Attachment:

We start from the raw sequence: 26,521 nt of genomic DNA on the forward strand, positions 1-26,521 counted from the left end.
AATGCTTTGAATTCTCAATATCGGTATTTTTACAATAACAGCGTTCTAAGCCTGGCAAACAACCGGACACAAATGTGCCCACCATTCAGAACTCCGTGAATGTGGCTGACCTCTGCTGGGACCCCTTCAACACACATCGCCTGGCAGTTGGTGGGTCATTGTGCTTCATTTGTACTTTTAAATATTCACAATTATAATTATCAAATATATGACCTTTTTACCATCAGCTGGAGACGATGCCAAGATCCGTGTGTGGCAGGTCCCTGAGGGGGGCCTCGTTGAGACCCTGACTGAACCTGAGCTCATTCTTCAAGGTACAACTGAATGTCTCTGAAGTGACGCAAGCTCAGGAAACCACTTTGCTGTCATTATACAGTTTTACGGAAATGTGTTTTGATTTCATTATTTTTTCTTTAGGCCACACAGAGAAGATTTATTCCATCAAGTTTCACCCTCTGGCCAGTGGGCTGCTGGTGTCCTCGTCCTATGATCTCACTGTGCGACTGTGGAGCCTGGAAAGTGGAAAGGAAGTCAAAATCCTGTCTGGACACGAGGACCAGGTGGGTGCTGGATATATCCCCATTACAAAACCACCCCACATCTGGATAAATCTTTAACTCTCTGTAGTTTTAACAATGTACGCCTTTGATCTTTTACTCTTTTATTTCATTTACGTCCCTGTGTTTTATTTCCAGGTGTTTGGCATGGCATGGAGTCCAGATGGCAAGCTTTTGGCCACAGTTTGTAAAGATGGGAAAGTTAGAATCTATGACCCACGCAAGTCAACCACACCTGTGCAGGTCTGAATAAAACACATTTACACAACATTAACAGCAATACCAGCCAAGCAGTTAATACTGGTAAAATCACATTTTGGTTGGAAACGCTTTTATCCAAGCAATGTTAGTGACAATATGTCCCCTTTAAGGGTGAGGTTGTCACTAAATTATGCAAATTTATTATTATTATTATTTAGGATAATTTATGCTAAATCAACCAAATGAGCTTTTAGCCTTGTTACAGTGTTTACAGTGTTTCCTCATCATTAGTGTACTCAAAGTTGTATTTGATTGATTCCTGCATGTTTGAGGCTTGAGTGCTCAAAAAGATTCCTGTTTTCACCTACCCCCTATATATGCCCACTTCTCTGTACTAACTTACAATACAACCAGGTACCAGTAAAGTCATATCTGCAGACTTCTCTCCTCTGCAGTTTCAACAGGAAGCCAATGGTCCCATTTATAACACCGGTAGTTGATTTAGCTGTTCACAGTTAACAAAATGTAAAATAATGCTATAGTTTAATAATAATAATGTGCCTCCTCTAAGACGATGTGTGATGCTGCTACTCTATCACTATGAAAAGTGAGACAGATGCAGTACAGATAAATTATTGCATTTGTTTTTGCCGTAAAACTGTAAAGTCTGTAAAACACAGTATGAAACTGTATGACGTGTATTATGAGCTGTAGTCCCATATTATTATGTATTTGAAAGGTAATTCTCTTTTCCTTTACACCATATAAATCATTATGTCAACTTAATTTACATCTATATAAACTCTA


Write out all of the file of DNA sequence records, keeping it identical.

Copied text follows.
We start from the raw sequence: 26,521 nt of genomic DNA on the forward strand, positions 1-26,521 counted from the left end.
AATGCTTTGAATTCTCAATATCGGTATTTTTACAATAACAGCGTTCTAAGCCTGGCAAACAACCGGACACAAATGTGCCCACCATTCAGAACTCCGTGAATGTGGCTGACCTCTGCTGGGACCCCTTCAACACACATCGCCTGGCAGTTGGTGGGTCATTGTGCTTCATTTGTACTTTTAAATATTCACAATTATAATTATCAAATATATGACCTTTTTACCATCAGCTGGAGACGATGCCAAGATCCGTGTGTGGCAGGTCCCTGAGGGGGGCCTCGTTGAGACCCTGACTGAACCTGAGCTCATTCTTCAAGGTACAACTGAATGTCTCTGAAGTGACGCAAGCTCAGGAAACCACTTTGCTGTCATTATACAGTTTTACGGAAATGTGTTTTGATTTCATTATTTTTTCTTTAGGCCACACAGAGAAGATTTATTCCATCAAGTTTCACCCTCTGGCCAGTGGGCTGCTGGTGTCCTCGTCCTATGATCTCACTGTGCGACTGTGGAGCCTGGAAAGTGGAAAGGAAGTCAAAATCCTGTCTGGACACGAGGACCAGGTGGGTGCTGGATATATCCCCATTACAAAACCACCCCACATCTGGATAAATCTTTAACTCTCTGTAGTTTTAACAATGTACGCCTTTGATCTTTTACTCTTTTATTTCATTTACGTCCCTGTGTTTTATTTCCAGGTGTTTGGCATGGCATGGAGTCCAGATGGCAAGCTTTTGGCCACAGTTTGTAAAGATGGGAAAGTTAGAATCTATGACCCACGCAAGTCAACCACACCTGTGCAGGTCTGAATAAAACACATTTACACAACATTAACAGCAATACCAGCCAAGCAGTTAATACTGGTAAAATCACATTTTGGTTGGAAACGCTTTTATCCAAGCAATGTTAGTGACAATATGTCCCCTTTAAGGGTGAGGTTGTCACTAAATTATGCAAATTTATTATTATTATTATTTAGGATAATTTATGCTAAATCAACCAAATGAGCTTTTAGCCTTGTTACAGTGTTTACAGTGTTTCCTCATCATTAGTGTACTCAAAGTTGTATTTGATTGATTCCTGCATGTTTGAGGCTTGAGTGCTCAAAAAGATTCCTGTTTTCACCTACCCCCTATATATGCCCACTTCTCTGTACTAACTTACAATACAACCAGGTACCAGTAAAGTCATATCTGCAGACTTCTCTCCTCTGCAGTTTCAACAGGAAGCCAATGGTCCCATTTATAACACCGGTAGTTGATTTAGCTGTTCACAGTTAACAAAATGTAAAATAATGCTATAGTTTAATAATAATAATGTGCCTCCTCTAAGACGATGTGTGATGCTGCTACTCTATCACTATGAAAAGTGAGACAGATGCAGTACAGATAAATTATTGCATTTGTTTTTGCCGTAAAACTGTAAAGTCTGTAAAACACAGTATGAAACTGTATGACGTGTATTATGAGCTGTAGTCCCATATTATTATGTATTTGAAAGGTAATTCTCTTTTCCTTTACACCATATAAATCATTATGTCAACTTAATTTACATCTATATAAACTCTA